Second is the short hooped petticoat or panniers. It is approximately 34" wide at the bottom of the oval. It is more structured, with two hoops on each side (approx. 10” shelf). One such hooped petticoat was made of red, blue, and white plaid cotton. These would be worn for traveling, light entertaining, or around 1720 - 1740 – before the wide fashions appeared.
This pattern includes 4 pages of instructions with historical tips, and 1 pattern sheet. It is printed on bond paper, and enclosed in a white paper envelope.
All sizes Petite – X-Large are included.
Patterns for both types:
1) small and simple.
2) mid sized hoops.
The larger is approximately 34" wide at the bottom of the oval.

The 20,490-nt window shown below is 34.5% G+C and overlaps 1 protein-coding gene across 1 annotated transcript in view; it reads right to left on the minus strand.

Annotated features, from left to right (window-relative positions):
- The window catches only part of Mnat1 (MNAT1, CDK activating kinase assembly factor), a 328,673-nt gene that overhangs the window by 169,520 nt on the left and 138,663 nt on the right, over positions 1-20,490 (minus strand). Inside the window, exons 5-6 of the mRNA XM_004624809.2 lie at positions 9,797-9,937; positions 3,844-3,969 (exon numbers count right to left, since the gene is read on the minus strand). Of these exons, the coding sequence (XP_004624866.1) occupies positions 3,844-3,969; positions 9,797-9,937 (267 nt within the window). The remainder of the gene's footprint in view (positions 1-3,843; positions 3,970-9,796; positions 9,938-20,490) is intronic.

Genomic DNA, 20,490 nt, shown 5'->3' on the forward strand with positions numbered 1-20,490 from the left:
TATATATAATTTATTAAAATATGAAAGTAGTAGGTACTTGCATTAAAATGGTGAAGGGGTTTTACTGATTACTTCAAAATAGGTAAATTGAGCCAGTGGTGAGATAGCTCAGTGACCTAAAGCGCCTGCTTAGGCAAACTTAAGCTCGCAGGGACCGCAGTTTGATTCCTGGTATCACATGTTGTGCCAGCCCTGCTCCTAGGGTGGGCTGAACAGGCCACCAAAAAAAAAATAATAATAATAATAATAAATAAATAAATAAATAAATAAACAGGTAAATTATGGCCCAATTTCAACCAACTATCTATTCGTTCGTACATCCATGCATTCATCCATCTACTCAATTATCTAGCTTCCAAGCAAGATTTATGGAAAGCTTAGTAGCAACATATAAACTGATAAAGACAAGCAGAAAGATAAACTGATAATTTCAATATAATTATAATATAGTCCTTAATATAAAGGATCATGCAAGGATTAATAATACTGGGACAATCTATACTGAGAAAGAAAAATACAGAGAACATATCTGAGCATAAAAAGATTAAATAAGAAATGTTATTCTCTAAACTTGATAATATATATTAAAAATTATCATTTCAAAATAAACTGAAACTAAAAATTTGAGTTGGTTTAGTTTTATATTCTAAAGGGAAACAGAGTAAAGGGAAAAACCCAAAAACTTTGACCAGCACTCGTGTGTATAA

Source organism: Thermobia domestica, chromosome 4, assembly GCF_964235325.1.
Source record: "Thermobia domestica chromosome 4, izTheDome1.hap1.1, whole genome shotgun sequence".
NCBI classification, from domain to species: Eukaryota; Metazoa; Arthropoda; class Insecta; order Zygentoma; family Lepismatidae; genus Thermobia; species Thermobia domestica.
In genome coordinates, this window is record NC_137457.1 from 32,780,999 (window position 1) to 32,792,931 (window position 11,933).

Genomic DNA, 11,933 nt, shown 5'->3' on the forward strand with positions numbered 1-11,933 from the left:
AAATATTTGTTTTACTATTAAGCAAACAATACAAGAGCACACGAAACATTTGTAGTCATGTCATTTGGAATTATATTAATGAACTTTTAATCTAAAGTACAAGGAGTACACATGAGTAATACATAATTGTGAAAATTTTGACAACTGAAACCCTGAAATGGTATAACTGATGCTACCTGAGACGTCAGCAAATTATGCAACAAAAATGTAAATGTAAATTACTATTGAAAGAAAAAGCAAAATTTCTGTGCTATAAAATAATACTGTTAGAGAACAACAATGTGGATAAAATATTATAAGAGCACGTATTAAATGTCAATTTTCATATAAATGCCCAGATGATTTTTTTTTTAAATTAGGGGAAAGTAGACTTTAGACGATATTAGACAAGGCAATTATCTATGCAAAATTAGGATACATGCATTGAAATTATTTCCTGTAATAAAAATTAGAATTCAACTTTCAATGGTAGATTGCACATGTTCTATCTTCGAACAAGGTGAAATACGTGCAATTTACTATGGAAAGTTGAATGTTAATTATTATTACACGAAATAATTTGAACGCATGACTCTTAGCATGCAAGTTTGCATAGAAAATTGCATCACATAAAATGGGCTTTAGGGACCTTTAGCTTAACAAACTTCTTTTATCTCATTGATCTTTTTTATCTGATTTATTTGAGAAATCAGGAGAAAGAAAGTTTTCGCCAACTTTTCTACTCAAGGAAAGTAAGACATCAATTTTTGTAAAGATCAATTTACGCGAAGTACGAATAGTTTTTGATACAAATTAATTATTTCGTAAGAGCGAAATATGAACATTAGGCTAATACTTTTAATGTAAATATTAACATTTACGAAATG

It is more structured, with two hoops.
Almost every woman wore a hooped petticoat during most of this period, even servants and farm women, if complaints and commentary from contemporary sources can be trusted. The Victorians renamed them panniers, from the French word "paniers" - a basket - but in England the women who wore them called them false hips or improvers. Fashion called them hooped petticoats.
This pattern contains pattern pieces for two fairly simple panniers. First, a simple, single false hip based on an American model, which was made of pale colored canvas. They are fairly narrow (approx. 5” shelf on each side), and would be worn for light work or casual wear. It is approximately 20" across the widest part of the oval. This is a very simple, single hoop pannier.